Native Remains and Artifacts, Stored at DVC Since the 1960s, Publicly Recognized by President Lamb


Ramaytush Ohlone in a tule boat in the San Francisco Bay, Louis Choris, 1816.

In an email addressed to faculty last month, Diablo Valley College President Susan Lamb revealed that the college has been in possession of Native American remains and funeral artifacts since the 1960s.

Lamb said that prior to her statement, the issue had not been publicly recognized by the college.

“We have contacted dozens of tribes and consulted with leaders from several Native American tribes regarding the repatriation of these human remains and artifacts,” Lamb wrote in the Nov. 16 email.

The remains must be lawfully returned to their lineal descendants or tribes, according to the 1990 Native American Graves Protection and Repatriation Act, or NAGPRA, which says that human remains of any ancestry “must at all times be treated with dignity and respect.”

According to an inventory report provided to the National Park Services by DVC, the remains at the college are sourced from at least 18 individuals. Currently, these remains have not been traced to a present-day Native American or Native Hawaiian tribe and have not been recognized to hold any known cultural affiliation.

“When I became president in 2018, I was aware of this situation and immediately prioritized working with the college district, the Native American Heritage Commission, the National Park Service, and our legal counsel, to determine how to move forward,” said Lamb.

According to Lamb, returning the artifacts has proven difficult, requiring the aid of a local anthropologist to identify, document and inventory each item.

“As you can understand, these are complex processes that involve multiple tribes and government processes and entities,” Lamb added. “Since these artifacts belong to tribes spread throughout the United States, the repatriation of these items is a much more complex issue which needs to be handled appropriately.”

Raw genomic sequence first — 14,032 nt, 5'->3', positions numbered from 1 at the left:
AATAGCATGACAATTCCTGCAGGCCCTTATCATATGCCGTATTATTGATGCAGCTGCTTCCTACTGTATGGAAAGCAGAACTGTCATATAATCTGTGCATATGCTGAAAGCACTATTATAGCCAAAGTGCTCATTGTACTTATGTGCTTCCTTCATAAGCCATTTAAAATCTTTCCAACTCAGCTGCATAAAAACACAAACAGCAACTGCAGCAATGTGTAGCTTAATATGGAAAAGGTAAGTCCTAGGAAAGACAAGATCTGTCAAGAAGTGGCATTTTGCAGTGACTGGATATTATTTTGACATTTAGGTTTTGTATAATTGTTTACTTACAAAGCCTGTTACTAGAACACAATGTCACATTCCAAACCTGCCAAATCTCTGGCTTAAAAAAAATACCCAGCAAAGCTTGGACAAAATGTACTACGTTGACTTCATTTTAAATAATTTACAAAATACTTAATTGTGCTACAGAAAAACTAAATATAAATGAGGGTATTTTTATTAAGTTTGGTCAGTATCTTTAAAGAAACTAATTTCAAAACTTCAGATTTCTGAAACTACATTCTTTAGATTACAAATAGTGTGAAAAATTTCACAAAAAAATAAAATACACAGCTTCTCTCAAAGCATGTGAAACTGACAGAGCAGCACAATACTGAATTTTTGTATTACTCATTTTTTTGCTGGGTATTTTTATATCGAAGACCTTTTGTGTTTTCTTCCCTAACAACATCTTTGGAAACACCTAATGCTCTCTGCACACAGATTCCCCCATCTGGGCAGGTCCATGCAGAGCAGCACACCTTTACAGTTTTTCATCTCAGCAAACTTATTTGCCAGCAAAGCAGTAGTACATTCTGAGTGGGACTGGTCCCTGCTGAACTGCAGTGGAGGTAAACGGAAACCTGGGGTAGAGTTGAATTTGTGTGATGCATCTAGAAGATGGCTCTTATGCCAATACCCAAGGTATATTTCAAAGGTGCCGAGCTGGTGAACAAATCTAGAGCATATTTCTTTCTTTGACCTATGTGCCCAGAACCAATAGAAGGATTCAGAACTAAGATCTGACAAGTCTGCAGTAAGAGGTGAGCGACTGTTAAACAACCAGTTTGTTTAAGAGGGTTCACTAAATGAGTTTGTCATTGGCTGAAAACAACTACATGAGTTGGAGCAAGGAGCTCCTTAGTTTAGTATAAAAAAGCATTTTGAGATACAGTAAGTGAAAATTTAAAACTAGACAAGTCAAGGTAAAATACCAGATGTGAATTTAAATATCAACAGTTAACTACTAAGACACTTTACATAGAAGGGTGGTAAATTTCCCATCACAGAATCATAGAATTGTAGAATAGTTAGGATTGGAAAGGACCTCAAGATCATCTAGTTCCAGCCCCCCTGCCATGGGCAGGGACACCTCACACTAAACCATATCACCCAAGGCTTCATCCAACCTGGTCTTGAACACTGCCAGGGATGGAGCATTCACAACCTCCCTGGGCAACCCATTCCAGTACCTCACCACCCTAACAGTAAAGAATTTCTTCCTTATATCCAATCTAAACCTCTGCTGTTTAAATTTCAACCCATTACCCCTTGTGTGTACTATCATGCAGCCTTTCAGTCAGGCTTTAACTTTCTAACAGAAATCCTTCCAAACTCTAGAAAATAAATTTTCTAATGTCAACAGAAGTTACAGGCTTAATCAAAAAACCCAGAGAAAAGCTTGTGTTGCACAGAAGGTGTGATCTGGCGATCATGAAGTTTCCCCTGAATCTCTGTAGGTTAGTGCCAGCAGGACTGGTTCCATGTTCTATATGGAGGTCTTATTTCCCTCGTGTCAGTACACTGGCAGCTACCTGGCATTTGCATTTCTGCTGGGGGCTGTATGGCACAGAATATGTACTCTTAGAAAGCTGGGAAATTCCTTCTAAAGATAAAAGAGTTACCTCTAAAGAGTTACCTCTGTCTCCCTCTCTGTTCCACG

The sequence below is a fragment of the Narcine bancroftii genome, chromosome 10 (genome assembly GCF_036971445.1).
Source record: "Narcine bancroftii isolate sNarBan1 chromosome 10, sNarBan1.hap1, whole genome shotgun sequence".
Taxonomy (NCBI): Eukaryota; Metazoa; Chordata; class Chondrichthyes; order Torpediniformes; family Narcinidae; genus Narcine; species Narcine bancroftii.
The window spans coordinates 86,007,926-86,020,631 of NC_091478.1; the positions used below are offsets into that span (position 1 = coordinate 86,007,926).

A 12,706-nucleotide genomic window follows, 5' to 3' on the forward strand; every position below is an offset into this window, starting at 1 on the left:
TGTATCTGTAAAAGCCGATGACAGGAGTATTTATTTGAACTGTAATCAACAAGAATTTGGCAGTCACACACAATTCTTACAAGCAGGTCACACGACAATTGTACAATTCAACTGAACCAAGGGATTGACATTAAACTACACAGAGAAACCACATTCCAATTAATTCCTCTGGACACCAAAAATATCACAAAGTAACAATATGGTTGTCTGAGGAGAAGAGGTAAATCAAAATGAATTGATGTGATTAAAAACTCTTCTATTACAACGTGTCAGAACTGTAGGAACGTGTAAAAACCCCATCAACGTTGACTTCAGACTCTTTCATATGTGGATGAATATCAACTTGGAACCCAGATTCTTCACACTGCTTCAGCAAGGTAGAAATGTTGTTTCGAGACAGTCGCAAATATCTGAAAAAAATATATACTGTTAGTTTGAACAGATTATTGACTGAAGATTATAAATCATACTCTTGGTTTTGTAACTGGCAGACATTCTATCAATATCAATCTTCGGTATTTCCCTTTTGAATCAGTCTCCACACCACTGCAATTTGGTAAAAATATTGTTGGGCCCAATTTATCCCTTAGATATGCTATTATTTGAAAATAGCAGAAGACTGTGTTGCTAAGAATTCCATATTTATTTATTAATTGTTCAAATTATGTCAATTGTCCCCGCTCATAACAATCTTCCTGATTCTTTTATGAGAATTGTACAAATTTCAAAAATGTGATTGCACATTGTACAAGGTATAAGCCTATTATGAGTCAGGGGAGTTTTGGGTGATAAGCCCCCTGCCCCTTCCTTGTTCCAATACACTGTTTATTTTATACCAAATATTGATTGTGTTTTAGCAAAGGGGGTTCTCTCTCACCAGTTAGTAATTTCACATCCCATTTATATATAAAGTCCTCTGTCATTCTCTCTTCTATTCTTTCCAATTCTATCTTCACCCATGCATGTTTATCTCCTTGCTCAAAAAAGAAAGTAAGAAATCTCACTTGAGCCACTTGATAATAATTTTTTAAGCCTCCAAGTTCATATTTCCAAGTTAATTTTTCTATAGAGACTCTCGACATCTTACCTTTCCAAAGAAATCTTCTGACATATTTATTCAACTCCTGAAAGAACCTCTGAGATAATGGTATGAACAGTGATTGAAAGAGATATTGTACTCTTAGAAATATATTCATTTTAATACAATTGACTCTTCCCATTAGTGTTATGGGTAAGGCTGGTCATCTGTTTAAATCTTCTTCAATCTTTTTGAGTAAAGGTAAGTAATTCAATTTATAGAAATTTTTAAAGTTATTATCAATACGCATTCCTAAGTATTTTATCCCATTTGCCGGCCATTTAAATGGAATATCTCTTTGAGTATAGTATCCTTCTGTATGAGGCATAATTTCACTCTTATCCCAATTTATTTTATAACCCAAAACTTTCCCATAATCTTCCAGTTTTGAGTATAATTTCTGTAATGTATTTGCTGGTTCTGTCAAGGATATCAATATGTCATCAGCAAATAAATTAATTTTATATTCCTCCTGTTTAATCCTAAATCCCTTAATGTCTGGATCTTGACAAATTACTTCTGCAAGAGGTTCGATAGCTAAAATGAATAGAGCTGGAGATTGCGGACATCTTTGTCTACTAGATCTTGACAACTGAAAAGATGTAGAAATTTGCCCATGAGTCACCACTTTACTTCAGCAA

Lamb said that the college plans to focus on returning the remains and funeral items, then proceeding to the remainder of the artifacts.

Lamb’s letter followed a recent Equity Speaker Series webinar hosted by the Social Justice Program featuring Corrina Gould, a spokesperson for the Confederated Villages of Lisjan/Ohlone.

During her speech, Gould mentioned that institutions across the Bay Area are still holding ancestral remains and artifacts, often recovered from sacred burial sites called shellmounds.

Emeryville Shellmound Monument
Emeryville Shellmound Monument at Bay Street Mall, the only visible portion of a sacred Ohlone burial site which once reached 18m tall. (Wayne Hsieh)

“DVC has our remains at the school,” said Gould. “Every institution in the Bay Area probably has some of our remains there. Our prayer has been to bring these ancestors home and to put them back into the land.”

The University of California, Berkeley, holds one of the largest collections of Native American remains, yet the school “has returned only 20% of some 500,000 artifacts” to tribal descendants, according to Hyperallergic. NAGPRA rules only protect federally recognized tribes.

California currently recognizes 109 Native American tribes, with 45 active tribal communities in the state.

“I ask that each of us at the college treat this process and discussions regarding the remains and artifacts with respect,” said Lamb. “I hope that we as an educational institution can reach a place of acknowledging, understanding, and educating future generations so that we do not repeat our mistakes.”